Some say the first internet war was in Kosovo. If you had one of the biggest machines masquerading as computers at the time, you could plug in, log in, and reach the front lines without any middle man. You might receive an email from an Albanian businessman or walk into a chat room with a beleaguered student in Belgrade. Others combat that the War on Terror was the real original Internet War. After all, it was the first where our own newspapers were also widely online – bloody dispatches ready with a click and a bit of buffering.
Russian President Vladimir Putin’s invasion of Ukraine, however, is a war of the platform age – the truly digital age, where social media has become central to social life, and where we don’t use not the web just to gather information, but also to spit it out.
The Arab Spring, of course, spawned the new reality in which citizens turn conflict into content. But as essential as Twitter, Facebook and the like were to these uprisings, most of the speech still came from people physically present at the scene, with the rest of us reading and watching. Ukraine feels different from many of us, especially young Westerners.
There is an unsavory racial element to our attachment to this crisis: a CBS reporter recently blundered that Ukraine is more “civilized” than others Internet-age war zones – like Syria, Iraq, Afghanistan or Yemen – are one reason the clash has captivated some in the West.
But also responsible for how we deal with today’s events is an evolution in the way we use the internet. Always inclined now towards interactivity, we participate rather than simply observe what is happening thousands of kilometers away. We serve memes created in Kyiv or Kharkiv to the timeline of Brooklyn residents, using algorithms designed in Silicon Valley. Sometimes we forge our own rallying cries.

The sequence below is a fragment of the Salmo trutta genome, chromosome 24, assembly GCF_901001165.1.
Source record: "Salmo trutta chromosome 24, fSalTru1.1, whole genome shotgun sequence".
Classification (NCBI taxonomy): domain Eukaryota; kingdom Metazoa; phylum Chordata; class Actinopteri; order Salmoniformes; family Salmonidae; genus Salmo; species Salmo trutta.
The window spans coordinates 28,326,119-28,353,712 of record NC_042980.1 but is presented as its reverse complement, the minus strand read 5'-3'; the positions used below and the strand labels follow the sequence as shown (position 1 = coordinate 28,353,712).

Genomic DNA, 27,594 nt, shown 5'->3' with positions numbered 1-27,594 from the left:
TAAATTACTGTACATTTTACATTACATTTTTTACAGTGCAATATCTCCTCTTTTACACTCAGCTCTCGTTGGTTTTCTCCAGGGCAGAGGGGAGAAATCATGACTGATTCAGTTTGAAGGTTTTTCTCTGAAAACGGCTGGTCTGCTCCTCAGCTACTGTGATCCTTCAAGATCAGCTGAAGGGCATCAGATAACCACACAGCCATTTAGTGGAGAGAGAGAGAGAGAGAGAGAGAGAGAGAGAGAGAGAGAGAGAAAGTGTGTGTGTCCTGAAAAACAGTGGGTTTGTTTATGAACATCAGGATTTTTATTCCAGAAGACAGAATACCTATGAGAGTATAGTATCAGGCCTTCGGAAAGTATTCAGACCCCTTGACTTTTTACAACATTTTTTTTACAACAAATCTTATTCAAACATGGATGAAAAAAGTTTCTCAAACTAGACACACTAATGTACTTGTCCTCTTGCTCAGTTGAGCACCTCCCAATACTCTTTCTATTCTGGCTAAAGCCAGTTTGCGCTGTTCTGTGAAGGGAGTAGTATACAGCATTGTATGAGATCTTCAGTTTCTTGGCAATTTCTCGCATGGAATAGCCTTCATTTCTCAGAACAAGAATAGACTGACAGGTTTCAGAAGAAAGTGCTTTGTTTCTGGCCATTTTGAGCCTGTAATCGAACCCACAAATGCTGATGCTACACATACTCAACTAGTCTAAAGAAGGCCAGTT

Consider the obsession with Paddington Bear, which Ukrainian President (and former comic actor) Volodymyr Zelensky voiced in the film’s Ukrainian dub. The cuddly creature and unlikely hero is known in the eponymous films for delivering a “hard look” to bullies. Now an image with this trademark expression win the legend from a recent speech by Zelensky: “When you attack, it will be our faces you will see, not our backs.”
It’s not the only line viewers have adopted as an expression of their own distant challenge. “Russian warship, fuck you,” said soldiers defending a coastal island as they refused to surrender, just before the bombardment. Now, the replica has become ubiquitous as an ornament on Westerners’ Instagram stories.
Zelensky’s almost cartoonish charisma, of course, inspires us to encourage the good guys. His speeches look like they could have been written by a 21st century Shakespeare – emotional and electrifying, but now eminently clippable and shareable too. Its government’s ease with the lingua franca of the internet doesn’t hurt either. See, for example, Ukraine’s official Twitter account.
“It’s not a ‘meme’, but our and your reality right now,” he job alongside a cartoon of Adolf Hitler patting Putin on the cheek as Russia invaded on Thursday. On Saturday, the same page took the time to explain to a random netizen why New Jersey’s official Twitter account is among the 24 he follows: “Because they’re cool,” Ukraine responded, just days after its invasion. This combination of sincerity and weirdness is just what a seriously threatened nation needs to navigate the often silly space of social media.
But what if the story turns tragic? We in North America and Western Europe have never really been the fighters here. We cheerfully press “send” on tweets while real soldiers gravely throw javelins. Our pseudo-participation, whether or not our hearts are in the right place, has been a kind of unhealthy pleasure. But when the fun stops, we can tune out, as we do whenever we get tired of staring at our screens. Meanwhile, in Ukraine, the war will continue. There is no closing the laptop in real life.